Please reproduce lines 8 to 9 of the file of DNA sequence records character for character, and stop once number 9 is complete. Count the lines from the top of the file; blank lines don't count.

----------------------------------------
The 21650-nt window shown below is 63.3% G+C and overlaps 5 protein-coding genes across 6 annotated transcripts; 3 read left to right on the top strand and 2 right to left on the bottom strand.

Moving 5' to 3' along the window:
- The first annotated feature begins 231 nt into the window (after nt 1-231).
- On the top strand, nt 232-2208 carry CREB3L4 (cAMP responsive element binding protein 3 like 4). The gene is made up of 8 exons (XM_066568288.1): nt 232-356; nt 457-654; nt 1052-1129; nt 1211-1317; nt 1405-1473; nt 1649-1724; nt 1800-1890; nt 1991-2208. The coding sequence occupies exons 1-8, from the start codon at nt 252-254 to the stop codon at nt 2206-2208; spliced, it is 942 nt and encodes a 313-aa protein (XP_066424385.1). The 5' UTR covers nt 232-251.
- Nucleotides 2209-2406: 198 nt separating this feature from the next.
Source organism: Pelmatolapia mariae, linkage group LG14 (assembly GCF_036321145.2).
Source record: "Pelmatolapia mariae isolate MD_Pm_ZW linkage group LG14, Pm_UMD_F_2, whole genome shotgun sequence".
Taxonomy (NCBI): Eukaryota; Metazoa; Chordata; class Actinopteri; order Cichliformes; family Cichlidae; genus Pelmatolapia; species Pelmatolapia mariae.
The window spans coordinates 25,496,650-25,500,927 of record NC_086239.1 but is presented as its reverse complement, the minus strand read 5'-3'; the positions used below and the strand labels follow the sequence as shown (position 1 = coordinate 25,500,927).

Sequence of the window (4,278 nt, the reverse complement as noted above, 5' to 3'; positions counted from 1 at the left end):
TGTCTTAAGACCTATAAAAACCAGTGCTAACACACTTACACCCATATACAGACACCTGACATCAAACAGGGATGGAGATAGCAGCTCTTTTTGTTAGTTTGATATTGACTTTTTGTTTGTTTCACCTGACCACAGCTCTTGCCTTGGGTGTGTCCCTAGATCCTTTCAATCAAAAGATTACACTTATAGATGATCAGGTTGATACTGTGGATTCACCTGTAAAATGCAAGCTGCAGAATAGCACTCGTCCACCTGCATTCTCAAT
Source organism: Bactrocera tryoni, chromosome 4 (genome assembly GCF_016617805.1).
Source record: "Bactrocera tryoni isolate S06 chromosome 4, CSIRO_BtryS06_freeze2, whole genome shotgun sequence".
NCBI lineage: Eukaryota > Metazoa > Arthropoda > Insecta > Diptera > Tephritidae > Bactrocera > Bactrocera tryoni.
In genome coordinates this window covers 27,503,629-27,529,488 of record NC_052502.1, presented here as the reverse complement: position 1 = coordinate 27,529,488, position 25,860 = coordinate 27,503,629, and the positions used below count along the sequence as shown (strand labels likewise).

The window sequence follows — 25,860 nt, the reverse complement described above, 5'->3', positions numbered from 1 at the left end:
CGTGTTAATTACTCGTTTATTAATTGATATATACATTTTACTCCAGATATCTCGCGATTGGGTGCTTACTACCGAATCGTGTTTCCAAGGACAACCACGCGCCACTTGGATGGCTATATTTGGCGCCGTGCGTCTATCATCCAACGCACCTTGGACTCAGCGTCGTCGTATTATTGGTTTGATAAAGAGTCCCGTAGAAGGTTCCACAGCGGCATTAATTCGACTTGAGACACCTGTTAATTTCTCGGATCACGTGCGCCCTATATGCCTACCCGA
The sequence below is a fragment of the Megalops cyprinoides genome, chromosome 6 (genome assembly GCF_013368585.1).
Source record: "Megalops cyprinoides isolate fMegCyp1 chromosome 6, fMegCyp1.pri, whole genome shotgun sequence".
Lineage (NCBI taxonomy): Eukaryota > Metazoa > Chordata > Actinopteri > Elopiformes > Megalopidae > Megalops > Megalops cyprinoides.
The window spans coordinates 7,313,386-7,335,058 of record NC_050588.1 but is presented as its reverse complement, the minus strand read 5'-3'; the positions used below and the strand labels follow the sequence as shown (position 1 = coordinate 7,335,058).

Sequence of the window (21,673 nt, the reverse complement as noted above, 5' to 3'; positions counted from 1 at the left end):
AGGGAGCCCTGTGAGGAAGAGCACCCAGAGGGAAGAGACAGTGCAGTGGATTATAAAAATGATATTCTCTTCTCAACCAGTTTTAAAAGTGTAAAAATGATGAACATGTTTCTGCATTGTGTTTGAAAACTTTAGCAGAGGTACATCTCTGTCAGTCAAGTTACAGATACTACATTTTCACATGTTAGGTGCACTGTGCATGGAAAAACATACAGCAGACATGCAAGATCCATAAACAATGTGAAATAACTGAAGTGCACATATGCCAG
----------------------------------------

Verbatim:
Taxonomy (NCBI): Eukaryota; Metazoa; Chordata; class Actinopteri; order Cichliformes; family Cichlidae; genus Pelmatolapia; species Pelmatolapia mariae.
The window spans coordinates 25,496,650-25,500,927 of record NC_086239.1 but is presented as its reverse complement, the minus strand read 5'-3'; the positions used below and the strand labels follow the sequence as shown (position 1 = coordinate 25,500,927).